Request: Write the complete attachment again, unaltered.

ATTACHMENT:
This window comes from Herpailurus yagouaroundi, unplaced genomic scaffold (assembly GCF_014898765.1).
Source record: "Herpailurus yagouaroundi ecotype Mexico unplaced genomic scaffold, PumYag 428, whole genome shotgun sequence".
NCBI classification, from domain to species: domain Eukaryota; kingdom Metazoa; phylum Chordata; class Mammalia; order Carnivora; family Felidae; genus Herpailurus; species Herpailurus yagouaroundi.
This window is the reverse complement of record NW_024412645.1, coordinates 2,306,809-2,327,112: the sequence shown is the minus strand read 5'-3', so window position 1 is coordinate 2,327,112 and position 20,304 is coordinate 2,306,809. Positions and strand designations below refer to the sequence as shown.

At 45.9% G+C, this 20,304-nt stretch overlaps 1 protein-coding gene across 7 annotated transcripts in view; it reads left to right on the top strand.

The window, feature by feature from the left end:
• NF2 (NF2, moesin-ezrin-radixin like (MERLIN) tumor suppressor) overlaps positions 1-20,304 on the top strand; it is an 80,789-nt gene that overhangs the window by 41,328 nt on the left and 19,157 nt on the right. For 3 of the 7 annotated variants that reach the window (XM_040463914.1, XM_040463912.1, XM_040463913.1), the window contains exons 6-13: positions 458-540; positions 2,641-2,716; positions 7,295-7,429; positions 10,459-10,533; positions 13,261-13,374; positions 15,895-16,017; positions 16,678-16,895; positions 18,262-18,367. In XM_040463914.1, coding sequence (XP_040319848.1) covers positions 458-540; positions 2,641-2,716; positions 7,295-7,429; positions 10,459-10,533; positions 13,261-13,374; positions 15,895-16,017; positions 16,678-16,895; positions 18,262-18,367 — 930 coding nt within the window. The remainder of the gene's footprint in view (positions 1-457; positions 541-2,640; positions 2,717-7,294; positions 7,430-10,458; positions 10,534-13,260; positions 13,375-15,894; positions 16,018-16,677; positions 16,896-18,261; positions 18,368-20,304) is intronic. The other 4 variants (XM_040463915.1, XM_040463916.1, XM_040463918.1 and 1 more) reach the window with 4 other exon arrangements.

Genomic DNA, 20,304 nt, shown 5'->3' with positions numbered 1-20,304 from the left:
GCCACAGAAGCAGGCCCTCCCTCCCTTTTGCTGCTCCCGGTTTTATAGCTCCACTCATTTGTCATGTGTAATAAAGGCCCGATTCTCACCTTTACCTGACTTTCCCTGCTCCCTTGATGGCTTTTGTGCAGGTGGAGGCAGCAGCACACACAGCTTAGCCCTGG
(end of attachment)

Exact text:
This window comes from Herpailurus yagouaroundi, unplaced genomic scaffold (assembly GCF_014898765.1).
Source record: "Herpailurus yagouaroundi ecotype Mexico unplaced genomic scaffold, PumYag 428, whole genome shotgun sequence".
NCBI classification, from domain to species: domain Eukaryota; kingdom Metazoa; phylum Chordata; class Mammalia; order Carnivora; family Felidae; genus Herpailurus; species Herpailurus yagouaroundi.
This window is the reverse complement of record NW_024412645.1, coordinates 2,306,809-2,327,112: the sequence shown is the minus strand read 5'-3', so window position 1 is coordinate 2,327,112 and position 20,304 is coordinate 2,306,809. Positions and strand designations below refer to the sequence as shown.

At 45.9% G+C, this 20,304-nt stretch overlaps 1 protein-coding gene across 7 annotated transcripts in view; it reads left to right on the top strand.

The window, feature by feature from the left end:
• NF2 (NF2, moesin-ezrin-radixin like (MERLIN) tumor suppressor) overlaps positions 1-20,304 on the top strand; it is an 80,789-nt gene that overhangs the window by 41,328 nt on the left and 19,157 nt on the right. For 3 of the 7 annotated variants that reach the window (XM_040463914.1, XM_040463912.1, XM_040463913.1), the window contains exons 6-13: positions 458-540; positions 2,641-2,716; positions 7,295-7,429; positions 10,459-10,533; positions 13,261-13,374; positions 15,895-16,017; positions 16,678-16,895; positions 18,262-18,367. In XM_040463914.1, coding sequence (XP_040319848.1) covers positions 458-540; positions 2,641-2,716; positions 7,295-7,429; positions 10,459-10,533; positions 13,261-13,374; positions 15,895-16,017; positions 16,678-16,895; positions 18,262-18,367 — 930 coding nt within the window. The remainder of the gene's footprint in view (positions 1-457; positions 541-2,640; positions 2,717-7,294; positions 7,430-10,458; positions 10,534-13,260; positions 13,375-15,894; positions 16,018-16,677; positions 16,896-18,261; positions 18,368-20,304) is intronic. The other 4 variants (XM_040463915.1, XM_040463916.1, XM_040463918.1 and 1 more) reach the window with 4 other exon arrangements.

Genomic DNA, 20,304 nt, shown 5'->3' with positions numbered 1-20,304 from the left:
GCCACAGAAGCAGGCCCTCCCTCCCTTTTGCTGCTCCCGGTTTTATAGCTCCACTCATTTGTCATGTGTAATAAAGGCCCGATTCTCACCTTTACCTGACTTTCCCTGCTCCCTTGATGGCTTTTGTGCAGGTGGAGGCAGCAGCACACACAGCTTAGCCCTGG